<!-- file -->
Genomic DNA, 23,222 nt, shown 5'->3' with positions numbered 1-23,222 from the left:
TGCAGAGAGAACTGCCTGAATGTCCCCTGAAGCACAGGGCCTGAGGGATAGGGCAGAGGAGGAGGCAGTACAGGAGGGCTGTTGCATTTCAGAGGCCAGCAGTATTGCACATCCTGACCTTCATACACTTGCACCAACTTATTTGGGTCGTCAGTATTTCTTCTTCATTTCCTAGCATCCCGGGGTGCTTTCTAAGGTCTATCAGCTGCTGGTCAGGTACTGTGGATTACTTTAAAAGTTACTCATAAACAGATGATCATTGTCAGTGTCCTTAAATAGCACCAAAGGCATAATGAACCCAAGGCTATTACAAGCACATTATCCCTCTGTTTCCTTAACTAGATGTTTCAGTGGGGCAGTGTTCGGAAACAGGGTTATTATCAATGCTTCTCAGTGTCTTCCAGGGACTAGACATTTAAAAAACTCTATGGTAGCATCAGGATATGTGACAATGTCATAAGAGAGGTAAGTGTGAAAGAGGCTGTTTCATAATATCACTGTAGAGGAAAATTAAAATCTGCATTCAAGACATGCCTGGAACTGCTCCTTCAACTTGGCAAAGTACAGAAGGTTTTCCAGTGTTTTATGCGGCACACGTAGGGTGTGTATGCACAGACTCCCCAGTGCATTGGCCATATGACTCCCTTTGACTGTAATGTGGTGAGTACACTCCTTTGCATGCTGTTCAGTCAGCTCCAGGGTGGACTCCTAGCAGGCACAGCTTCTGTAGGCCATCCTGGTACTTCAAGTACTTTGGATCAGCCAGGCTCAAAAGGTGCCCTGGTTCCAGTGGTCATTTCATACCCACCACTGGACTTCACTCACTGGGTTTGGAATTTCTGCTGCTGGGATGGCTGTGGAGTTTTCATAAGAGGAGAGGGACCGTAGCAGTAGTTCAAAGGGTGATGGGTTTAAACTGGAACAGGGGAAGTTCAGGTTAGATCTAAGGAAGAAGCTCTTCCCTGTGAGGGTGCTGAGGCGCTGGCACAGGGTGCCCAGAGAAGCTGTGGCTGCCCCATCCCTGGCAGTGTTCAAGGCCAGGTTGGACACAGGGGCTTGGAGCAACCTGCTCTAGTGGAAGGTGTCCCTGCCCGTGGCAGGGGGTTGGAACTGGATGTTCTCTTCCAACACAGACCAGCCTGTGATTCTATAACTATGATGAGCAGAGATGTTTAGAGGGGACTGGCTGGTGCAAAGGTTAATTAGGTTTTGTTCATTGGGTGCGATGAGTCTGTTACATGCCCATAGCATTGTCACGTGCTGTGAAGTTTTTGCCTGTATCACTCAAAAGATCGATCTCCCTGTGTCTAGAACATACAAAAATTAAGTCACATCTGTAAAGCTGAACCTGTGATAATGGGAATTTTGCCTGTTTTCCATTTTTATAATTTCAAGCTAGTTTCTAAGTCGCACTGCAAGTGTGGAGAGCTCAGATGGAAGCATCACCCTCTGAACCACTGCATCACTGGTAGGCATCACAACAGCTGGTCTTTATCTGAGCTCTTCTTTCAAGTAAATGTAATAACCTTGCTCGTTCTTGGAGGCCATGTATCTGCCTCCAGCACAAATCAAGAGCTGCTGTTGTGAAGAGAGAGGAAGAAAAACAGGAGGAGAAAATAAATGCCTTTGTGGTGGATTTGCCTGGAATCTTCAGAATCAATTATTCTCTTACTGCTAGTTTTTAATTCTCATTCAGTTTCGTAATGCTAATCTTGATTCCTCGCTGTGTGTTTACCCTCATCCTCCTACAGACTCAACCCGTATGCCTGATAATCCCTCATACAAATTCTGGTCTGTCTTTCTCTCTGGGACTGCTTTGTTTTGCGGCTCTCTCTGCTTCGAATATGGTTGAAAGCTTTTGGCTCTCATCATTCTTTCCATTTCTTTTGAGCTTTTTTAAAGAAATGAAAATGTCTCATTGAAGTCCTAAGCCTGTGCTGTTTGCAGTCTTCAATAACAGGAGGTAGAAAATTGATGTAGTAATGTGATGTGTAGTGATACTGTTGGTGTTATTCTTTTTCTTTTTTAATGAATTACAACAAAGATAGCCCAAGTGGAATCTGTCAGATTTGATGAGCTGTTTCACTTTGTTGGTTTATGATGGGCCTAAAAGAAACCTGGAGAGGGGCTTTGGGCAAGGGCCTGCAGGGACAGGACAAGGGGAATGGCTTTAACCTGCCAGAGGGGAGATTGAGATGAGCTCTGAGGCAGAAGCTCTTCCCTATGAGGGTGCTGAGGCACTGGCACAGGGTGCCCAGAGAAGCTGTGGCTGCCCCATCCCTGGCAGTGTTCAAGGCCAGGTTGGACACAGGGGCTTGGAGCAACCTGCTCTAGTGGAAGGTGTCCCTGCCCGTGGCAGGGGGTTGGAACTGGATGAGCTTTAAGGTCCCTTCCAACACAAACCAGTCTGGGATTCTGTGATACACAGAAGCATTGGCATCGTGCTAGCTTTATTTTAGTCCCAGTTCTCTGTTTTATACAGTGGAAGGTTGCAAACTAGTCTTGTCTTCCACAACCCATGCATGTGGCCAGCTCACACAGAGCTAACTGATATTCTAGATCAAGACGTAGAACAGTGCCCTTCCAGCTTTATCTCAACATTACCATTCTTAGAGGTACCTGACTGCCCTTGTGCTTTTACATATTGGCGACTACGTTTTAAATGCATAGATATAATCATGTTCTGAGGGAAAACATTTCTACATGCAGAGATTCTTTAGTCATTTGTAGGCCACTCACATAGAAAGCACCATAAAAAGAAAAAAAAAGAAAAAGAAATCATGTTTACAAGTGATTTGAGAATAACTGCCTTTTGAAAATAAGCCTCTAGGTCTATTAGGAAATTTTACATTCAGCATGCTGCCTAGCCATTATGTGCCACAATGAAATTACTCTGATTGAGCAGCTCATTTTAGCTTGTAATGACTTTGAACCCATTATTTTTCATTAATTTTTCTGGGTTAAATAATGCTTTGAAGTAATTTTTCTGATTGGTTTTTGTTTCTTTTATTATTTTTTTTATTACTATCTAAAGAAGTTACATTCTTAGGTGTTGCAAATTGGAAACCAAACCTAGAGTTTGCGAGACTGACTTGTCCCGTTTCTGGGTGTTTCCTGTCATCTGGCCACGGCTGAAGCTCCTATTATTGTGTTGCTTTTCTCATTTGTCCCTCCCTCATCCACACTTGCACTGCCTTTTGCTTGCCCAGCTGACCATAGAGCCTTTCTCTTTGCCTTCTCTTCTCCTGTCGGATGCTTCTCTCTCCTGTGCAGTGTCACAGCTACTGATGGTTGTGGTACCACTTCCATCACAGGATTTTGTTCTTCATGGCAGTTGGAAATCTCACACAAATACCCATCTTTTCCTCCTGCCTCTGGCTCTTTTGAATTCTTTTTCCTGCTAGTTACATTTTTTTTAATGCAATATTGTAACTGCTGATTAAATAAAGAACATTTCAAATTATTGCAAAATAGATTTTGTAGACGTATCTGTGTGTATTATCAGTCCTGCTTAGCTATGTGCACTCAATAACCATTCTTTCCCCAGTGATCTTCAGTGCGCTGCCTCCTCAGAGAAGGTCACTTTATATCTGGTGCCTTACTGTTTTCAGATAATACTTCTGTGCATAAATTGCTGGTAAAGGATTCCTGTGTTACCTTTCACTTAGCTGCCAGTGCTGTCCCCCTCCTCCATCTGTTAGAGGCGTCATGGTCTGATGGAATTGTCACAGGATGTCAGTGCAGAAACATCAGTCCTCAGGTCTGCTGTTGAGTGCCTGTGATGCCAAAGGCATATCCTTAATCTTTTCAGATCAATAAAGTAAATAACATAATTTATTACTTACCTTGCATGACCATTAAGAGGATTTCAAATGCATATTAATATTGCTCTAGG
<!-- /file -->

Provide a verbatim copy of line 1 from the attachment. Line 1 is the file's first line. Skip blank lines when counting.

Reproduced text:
Genomic DNA, 23,222 nt, shown 5'->3' with positions numbered 1-23,222 from the left: